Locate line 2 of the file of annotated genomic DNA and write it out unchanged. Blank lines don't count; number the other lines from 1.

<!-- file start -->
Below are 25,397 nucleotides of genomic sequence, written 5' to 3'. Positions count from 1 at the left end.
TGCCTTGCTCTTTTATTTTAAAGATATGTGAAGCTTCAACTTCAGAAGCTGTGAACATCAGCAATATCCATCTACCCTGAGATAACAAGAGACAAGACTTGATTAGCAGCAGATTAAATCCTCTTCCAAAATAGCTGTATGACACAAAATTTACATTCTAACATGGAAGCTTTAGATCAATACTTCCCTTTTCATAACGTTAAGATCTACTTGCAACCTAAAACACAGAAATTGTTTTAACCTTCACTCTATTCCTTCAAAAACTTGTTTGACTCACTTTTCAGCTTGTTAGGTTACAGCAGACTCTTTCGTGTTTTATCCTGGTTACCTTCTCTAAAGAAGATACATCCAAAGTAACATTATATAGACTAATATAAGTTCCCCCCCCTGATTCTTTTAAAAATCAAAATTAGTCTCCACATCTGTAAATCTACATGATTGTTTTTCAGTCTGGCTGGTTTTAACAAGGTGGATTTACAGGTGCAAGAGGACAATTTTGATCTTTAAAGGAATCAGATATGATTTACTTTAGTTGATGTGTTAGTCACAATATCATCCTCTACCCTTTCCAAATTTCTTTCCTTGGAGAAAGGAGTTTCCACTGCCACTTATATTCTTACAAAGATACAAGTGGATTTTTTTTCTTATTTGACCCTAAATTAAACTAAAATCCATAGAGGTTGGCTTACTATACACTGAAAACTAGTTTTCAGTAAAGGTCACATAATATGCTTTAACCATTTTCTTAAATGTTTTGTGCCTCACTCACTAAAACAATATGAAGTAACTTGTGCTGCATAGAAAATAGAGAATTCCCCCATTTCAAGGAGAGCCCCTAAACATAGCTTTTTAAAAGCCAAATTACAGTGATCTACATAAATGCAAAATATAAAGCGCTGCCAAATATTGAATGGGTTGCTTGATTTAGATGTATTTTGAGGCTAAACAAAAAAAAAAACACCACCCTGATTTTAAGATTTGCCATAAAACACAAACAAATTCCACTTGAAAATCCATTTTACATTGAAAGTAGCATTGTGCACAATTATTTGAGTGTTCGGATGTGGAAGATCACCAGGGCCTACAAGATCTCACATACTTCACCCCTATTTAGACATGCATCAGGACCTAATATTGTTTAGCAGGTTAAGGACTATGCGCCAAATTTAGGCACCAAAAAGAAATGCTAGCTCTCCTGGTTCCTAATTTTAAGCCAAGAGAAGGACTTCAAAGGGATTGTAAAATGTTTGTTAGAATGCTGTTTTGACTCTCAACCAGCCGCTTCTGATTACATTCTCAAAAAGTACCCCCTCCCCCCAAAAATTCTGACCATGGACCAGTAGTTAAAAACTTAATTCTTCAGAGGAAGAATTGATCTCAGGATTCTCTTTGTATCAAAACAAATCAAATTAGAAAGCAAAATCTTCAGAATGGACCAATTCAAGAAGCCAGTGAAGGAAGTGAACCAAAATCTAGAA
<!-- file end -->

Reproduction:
TGCCTTGCTCTTTTATTTTAAAGATATGTGAAGCTTCAACTTCAGAAGCTGTGAACATCAGCAATATCCATCTACCCTGAGATAACAAGAGACAAGACTTGATTAGCAGCAGATTAAATCCTCTTCCAAAATAGCTGTATGACACAAAATTTACATTCTAACATGGAAGCTTTAGATCAATACTTCCCTTTTCATAACGTTAAGATCTACTTGCAACCTAAAACACAGAAATTGTTTTAACCTTCACTCTATTCCTTCAAAAACTTGTTTGACTCACTTTTCAGCTTGTTAGGTTACAGCAGACTCTTTCGTGTTTTATCCTGGTTACCTTCTCTAAAGAAGATACATCCAAAGTAACATTATATAGACTAATATAAGTTCCCCCCCCTGATTCTTTTAAAAATCAAAATTAGTCTCCACATCTGTAAATCTACATGATTGTTTTTCAGTCTGGCTGGTTTTAACAAGGTGGATTTACAGGTGCAAGAGGACAATTTTGATCTTTAAAGGAATCAGATATGATTTACTTTAGTTGATGTGTTAGTCACAATATCATCCTCTACCCTTTCCAAATTTCTTTCCTTGGAGAAAGGAGTTTCCACTGCCACTTATATTCTTACAAAGATACAAGTGGATTTTTTTTCTTATTTGACCCTAAATTAAACTAAAATCCATAGAGGTTGGCTTACTATACACTGAAAACTAGTTTTCAGTAAAGGTCACATAATATGCTTTAACCATTTTCTTAAATGTTTTGTGCCTCACTCACTAAAACAATATGAAGTAACTTGTGCTGCATAGAAAATAGAGAATTCCCCCATTTCAAGGAGAGCCCCTAAACATAGCTTTTTAAAAGCCAAATTACAGTGATCTACATAAATGCAAAATATAAAGCGCTGCCAAATATTGAATGGGTTGCTTGATTTAGATGTATTTTGAGGCTAAACAAAAAAAAAAACACCACCCTGATTTTAAGATTTGCCATAAAACACAAACAAATTCCACTTGAAAATCCATTTTACATTGAAAGTAGCATTGTGCACAATTATTTGAGTGTTCGGATGTGGAAGATCACCAGGGCCTACAAGATCTCACATACTTCACCCCTATTTAGACATGCATCAGGACCTAATATTGTTTAGCAGGTTAAGGACTATGCGCCAAATTTAGGCACCAAAAAGAAATGCTAGCTCTCCTGGTTCCTAATTTTAAGCCAAGAGAAGGACTTCAAAGGGATTGTAAAATGTTTGTTAGAATGCTGTTTTGACTCTCAACCAGCCGCTTCTGATTACATTCTCAAAAAGTACCCCCTCCCCCCAAAAATTCTGACCATGGACCAGTAGTTAAAAACTTAATTCTTCAGAGGAAGAATTGATCTCAGGATTCTCTTTGTATCAAAACAAATCAAATTAGAAAGCAAAATCTTCAGAATGGACCAATTCAAGAAGCCAGTGAAGGAAGTGAACCAAAATCTAGAA